A sonnet is a 14-line poem, originally from Italy, which follows a 10-syllable-per-line scheme with various rhyming arrangements, such as ABAB CDCD EFEF GG. Shakespeare, of course, is the one who rendered it the paragon of poetry.

My Next Leap – A Sonnet (August 15, 2020)

My Next Leap - A Sonnet
Photo by Chris Yang on Unsplash

I would have felt it, its might, in my mind,
And a bright colour spectrum to and fro
Would have kept shining, shining till a kind
Wind would have turned my senses into glow.
I would have waited for it with my heart,
And some stupefaction upon my face
Would have greeted its natural depart;
Beautiful agony after its trace.
If only I could, I would have roared on,
Watching the beauty that shimmers April
In those cool-warm afternoons, and then won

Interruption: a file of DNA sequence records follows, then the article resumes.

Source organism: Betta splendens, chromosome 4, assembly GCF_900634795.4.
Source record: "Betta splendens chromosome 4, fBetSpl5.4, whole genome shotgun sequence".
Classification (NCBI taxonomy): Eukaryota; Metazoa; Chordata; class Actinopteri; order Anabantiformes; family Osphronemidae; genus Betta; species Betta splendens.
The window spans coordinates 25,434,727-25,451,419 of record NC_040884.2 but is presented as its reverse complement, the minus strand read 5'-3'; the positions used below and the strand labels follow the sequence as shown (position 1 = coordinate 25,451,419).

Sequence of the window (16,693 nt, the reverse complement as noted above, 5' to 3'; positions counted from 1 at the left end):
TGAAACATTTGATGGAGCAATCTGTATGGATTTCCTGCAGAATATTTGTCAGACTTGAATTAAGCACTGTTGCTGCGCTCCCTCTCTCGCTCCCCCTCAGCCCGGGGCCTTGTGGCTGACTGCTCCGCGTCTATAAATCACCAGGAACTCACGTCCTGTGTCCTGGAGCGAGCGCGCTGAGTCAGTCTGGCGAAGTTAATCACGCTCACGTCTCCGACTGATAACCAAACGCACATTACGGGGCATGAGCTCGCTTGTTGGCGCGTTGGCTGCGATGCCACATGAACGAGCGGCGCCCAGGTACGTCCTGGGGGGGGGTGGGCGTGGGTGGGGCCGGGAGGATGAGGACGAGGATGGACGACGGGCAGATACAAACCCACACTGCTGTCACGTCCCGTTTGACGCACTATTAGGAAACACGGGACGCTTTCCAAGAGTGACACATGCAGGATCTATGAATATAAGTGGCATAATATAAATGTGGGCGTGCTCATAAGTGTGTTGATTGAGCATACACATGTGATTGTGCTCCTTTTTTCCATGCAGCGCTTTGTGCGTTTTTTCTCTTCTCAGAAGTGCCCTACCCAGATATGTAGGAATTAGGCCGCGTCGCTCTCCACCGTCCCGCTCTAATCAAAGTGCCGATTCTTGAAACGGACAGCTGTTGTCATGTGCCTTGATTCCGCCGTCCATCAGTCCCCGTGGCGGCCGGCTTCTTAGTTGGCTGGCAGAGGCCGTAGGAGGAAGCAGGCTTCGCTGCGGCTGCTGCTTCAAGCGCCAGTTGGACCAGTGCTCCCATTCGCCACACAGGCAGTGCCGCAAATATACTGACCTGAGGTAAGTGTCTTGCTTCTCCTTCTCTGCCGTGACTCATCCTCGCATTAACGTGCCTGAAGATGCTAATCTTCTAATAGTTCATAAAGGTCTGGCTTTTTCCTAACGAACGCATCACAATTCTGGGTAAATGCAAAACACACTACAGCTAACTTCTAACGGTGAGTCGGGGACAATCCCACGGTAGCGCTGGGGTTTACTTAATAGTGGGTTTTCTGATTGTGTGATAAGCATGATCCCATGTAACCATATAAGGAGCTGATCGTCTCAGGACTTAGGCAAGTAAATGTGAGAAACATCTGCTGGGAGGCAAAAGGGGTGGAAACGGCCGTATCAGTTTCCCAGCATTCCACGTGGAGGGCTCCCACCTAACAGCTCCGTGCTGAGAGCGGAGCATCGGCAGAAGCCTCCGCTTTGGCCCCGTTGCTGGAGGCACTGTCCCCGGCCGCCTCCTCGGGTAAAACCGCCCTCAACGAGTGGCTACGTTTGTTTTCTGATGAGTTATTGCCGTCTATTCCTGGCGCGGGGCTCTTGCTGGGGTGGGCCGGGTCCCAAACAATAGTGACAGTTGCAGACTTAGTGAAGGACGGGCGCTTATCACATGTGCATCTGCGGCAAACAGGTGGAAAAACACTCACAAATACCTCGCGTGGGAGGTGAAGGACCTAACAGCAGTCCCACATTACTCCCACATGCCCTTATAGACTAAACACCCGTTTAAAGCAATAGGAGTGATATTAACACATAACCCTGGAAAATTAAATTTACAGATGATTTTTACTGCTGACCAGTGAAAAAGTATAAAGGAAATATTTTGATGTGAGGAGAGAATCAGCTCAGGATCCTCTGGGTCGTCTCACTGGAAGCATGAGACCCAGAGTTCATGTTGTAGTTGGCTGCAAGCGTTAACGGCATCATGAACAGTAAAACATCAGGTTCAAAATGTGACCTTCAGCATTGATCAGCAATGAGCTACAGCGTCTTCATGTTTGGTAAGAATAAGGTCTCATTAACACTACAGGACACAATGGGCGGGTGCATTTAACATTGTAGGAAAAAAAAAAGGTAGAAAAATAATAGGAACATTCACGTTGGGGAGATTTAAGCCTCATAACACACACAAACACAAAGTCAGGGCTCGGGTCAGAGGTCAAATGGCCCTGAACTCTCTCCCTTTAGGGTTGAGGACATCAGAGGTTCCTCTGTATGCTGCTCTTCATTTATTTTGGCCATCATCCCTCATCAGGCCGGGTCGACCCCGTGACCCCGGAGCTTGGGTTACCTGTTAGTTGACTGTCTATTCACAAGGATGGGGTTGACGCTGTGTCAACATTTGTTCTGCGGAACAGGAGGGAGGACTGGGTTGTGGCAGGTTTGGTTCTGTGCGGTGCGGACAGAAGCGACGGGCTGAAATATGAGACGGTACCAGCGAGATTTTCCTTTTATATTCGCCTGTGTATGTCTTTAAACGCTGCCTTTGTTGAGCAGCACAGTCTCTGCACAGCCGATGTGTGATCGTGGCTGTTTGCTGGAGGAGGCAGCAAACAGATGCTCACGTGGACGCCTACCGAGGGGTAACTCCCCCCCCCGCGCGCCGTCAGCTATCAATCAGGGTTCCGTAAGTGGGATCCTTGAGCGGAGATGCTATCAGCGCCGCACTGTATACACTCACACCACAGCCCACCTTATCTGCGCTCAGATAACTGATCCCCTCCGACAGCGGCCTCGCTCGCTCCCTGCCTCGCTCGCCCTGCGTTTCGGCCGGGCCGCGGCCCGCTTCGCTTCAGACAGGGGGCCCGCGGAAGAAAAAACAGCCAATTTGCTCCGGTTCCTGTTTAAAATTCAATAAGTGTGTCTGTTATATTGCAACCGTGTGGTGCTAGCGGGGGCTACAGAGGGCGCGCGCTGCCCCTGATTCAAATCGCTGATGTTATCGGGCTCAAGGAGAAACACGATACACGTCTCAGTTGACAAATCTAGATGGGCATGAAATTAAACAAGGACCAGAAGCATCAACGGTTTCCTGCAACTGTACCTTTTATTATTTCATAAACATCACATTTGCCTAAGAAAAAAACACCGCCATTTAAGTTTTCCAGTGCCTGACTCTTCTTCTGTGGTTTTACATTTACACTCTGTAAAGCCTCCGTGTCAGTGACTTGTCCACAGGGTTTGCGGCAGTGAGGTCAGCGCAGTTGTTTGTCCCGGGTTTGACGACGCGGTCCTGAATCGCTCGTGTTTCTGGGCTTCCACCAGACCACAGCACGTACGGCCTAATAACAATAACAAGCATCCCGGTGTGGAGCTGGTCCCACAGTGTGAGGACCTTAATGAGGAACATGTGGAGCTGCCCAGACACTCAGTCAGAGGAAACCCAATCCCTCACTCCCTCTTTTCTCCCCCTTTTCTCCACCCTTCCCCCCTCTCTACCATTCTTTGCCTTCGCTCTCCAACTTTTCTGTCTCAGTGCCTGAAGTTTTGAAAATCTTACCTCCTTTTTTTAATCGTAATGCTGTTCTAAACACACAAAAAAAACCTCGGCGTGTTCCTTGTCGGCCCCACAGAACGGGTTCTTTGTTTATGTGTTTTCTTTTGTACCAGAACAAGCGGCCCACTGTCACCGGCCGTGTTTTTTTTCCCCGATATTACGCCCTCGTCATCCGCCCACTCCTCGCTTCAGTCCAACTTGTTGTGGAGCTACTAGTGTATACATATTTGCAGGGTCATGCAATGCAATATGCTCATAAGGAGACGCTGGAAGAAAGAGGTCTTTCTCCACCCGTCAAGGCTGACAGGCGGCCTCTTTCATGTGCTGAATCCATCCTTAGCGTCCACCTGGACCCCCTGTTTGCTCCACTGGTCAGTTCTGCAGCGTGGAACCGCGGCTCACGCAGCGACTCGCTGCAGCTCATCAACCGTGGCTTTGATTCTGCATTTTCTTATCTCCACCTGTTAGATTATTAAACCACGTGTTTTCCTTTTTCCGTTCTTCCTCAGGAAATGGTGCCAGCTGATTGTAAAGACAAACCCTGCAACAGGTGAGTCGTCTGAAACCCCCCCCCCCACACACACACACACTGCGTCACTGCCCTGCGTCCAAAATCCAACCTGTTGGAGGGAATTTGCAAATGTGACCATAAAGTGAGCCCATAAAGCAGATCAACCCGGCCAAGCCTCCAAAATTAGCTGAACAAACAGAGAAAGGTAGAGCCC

It, my next leap, standing alone, in peril.
I would have felt it everywhere and cried;
It would have occurred again, misapplied.

Words Are Cheap – Not a Sterling Sonnet (October 15, 2020)
Words Are Cheap
Photo by George Pagan III on Unsplash

Few cents per sentence is laughingly lame
That is if the words are even received
Type a long sentence, it can be achieved
Few cents per word if your words can rename
Shakespeare for one but you have to be shrewd
You can To Be or Not to Be as long
As you end up typing it like a song
Remaining true to the Bard’s loving feud
J. D. Harms arms fresh lakes of subtleties
With references to never-expired
Concepts greats though the free verse is attired
With timely words notable entities
Some poets carry words, some also rhymes
We can live with both, the sign of the times